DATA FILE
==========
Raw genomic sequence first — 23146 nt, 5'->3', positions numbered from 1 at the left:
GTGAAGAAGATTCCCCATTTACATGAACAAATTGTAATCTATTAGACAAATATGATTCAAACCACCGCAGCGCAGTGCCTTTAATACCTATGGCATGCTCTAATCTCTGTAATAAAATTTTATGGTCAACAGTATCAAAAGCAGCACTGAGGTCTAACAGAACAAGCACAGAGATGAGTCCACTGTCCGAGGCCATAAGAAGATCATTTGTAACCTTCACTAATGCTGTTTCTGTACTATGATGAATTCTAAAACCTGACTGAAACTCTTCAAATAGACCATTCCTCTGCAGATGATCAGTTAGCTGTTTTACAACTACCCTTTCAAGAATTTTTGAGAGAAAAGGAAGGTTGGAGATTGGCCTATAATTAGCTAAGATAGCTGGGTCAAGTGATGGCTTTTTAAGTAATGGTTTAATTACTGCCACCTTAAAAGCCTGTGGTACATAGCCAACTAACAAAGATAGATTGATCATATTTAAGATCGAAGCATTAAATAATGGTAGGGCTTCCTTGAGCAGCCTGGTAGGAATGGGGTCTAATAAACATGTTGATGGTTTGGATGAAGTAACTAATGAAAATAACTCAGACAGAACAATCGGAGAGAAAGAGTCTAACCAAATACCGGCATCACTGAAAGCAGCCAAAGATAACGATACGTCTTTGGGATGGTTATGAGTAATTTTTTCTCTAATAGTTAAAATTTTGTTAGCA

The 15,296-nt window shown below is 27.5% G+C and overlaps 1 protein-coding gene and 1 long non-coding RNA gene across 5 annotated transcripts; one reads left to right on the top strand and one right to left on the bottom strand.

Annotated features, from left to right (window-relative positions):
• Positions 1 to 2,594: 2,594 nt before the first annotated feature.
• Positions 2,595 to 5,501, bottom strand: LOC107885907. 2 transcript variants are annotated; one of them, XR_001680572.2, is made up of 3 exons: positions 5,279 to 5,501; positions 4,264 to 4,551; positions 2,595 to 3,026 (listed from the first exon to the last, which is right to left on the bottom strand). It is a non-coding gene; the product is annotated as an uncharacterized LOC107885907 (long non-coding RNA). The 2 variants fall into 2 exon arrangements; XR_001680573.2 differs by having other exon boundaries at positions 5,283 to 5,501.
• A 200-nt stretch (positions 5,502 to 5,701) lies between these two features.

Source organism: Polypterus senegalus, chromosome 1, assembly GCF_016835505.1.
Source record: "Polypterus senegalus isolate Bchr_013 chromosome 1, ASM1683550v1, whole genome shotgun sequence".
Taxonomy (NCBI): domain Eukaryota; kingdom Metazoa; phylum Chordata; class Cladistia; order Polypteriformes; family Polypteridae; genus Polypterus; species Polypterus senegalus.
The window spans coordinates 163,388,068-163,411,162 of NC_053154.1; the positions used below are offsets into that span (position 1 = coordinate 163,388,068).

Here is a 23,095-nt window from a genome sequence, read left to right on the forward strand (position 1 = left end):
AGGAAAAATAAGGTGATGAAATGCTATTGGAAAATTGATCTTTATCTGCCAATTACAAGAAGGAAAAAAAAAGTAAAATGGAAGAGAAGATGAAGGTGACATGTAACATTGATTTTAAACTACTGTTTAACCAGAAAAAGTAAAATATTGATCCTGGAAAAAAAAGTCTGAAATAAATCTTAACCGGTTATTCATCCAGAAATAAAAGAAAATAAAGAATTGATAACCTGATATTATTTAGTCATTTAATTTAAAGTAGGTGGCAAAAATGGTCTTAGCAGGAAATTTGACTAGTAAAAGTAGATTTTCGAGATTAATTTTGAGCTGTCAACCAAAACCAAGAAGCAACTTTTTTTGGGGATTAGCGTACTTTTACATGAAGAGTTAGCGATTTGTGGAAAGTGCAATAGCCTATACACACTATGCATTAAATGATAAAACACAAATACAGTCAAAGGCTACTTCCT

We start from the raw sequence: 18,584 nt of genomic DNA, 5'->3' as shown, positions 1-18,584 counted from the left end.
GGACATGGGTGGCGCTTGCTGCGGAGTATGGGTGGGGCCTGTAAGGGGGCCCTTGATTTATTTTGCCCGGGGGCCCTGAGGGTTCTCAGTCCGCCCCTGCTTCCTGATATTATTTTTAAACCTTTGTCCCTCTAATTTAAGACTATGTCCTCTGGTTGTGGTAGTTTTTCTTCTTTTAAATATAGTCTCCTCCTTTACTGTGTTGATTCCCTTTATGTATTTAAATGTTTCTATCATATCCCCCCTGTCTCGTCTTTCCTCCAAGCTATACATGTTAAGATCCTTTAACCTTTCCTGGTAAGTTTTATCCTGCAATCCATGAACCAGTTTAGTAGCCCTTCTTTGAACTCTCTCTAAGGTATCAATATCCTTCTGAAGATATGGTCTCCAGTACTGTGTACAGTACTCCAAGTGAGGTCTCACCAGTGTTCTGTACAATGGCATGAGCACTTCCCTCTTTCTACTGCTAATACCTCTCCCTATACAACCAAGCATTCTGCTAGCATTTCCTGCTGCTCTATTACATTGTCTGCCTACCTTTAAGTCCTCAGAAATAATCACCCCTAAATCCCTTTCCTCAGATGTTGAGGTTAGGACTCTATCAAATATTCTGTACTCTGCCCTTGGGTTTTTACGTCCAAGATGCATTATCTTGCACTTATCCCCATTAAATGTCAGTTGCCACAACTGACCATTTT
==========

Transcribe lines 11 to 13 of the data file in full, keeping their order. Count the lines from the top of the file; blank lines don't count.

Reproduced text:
The window spans coordinates 163,388,068-163,411,162 of NC_053154.1; the positions used below are offsets into that span (position 1 = coordinate 163,388,068).

Here is a 23,095-nt window from a genome sequence, read left to right on the forward strand (position 1 = left end):
AGGAAAAATAAGGTGATGAAATGCTATTGGAAAATTGATCTTTATCTGCCAATTACAAGAAGGAAAAAAAAAGTAAAATGGAAGAGAAGATGAAGGTGACATGTAACATTGATTTTAAACTACTGTTTAACCAGAAAAAGTAAAATATTGATCCTGGAAAAAAAAGTCTGAAATAAATCTTAACCGGTTATTCATCCAGAAATAAAAGAAAATAAAGAATTGATAACCTGATATTATTTAGTCATTTAATTTAAAGTAGGTGGCAAAAATGGTCTTAGCAGGAAATTTGACTAGTAAAAGTAGATTTTCGAGATTAATTTTGAGCTGTCAACCAAAACCAAGAAGCAACTTTTTTTGGGGATTAGCGTACTTTTACATGAAGAGTTAGCGATTTGTGGAAAGTGCAATAGCCTATACACACTATGCATTAAATGATAAAACACAAATACAGTCAAAGGCTACTTCCT